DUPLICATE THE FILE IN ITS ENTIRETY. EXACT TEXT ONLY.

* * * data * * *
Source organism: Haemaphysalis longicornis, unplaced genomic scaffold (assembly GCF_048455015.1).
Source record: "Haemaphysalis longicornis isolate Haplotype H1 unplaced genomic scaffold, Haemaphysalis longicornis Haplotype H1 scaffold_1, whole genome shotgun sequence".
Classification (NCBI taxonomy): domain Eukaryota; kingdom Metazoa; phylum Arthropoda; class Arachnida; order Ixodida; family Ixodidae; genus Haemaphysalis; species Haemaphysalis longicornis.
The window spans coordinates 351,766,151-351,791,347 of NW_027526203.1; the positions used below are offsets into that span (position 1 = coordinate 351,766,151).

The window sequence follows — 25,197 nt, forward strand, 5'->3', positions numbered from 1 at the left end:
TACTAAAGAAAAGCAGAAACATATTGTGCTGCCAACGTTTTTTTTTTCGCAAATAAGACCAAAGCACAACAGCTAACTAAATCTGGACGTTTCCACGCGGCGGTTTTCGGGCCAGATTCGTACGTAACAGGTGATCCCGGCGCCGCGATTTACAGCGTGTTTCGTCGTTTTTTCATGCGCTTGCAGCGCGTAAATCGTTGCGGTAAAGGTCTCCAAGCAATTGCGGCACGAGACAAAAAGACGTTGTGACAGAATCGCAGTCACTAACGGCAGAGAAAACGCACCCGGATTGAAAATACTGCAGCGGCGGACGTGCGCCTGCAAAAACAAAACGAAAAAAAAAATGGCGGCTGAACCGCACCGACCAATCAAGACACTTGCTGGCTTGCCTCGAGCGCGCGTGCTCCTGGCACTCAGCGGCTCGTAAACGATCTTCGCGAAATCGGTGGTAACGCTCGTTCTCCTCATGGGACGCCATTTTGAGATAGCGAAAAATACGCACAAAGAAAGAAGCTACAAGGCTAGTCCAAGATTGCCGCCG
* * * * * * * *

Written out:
Source organism: Haemaphysalis longicornis, unplaced genomic scaffold (assembly GCF_048455015.1).
Source record: "Haemaphysalis longicornis isolate Haplotype H1 unplaced genomic scaffold, Haemaphysalis longicornis Haplotype H1 scaffold_1, whole genome shotgun sequence".
Classification (NCBI taxonomy): domain Eukaryota; kingdom Metazoa; phylum Arthropoda; class Arachnida; order Ixodida; family Ixodidae; genus Haemaphysalis; species Haemaphysalis longicornis.
The window spans coordinates 351,766,151-351,791,347 of NW_027526203.1; the positions used below are offsets into that span (position 1 = coordinate 351,766,151).

The window sequence follows — 25,197 nt, forward strand, 5'->3', positions numbered from 1 at the left end:
TACTAAAGAAAAGCAGAAACATATTGTGCTGCCAACGTTTTTTTTTTCGCAAATAAGACCAAAGCACAACAGCTAACTAAATCTGGACGTTTCCACGCGGCGGTTTTCGGGCCAGATTCGTACGTAACAGGTGATCCCGGCGCCGCGATTTACAGCGTGTTTCGTCGTTTTTTCATGCGCTTGCAGCGCGTAAATCGTTGCGGTAAAGGTCTCCAAGCAATTGCGGCACGAGACAAAAAGACGTTGTGACAGAATCGCAGTCACTAACGGCAGAGAAAACGCACCCGGATTGAAAATACTGCAGCGGCGGACGTGCGCCTGCAAAAACAAAACGAAAAAAAAAATGGCGGCTGAACCGCACCGACCAATCAAGACACTTGCTGGCTTGCCTCGAGCGCGCGTGCTCCTGGCACTCAGCGGCTCGTAAACGATCTTCGCGAAATCGGTGGTAACGCTCGTTCTCCTCATGGGACGCCATTTTGAGATAGCGAAAAATACGCACAAAGAAAGAAGCTACAAGGCTAGTCCAAGATTGCCGCCG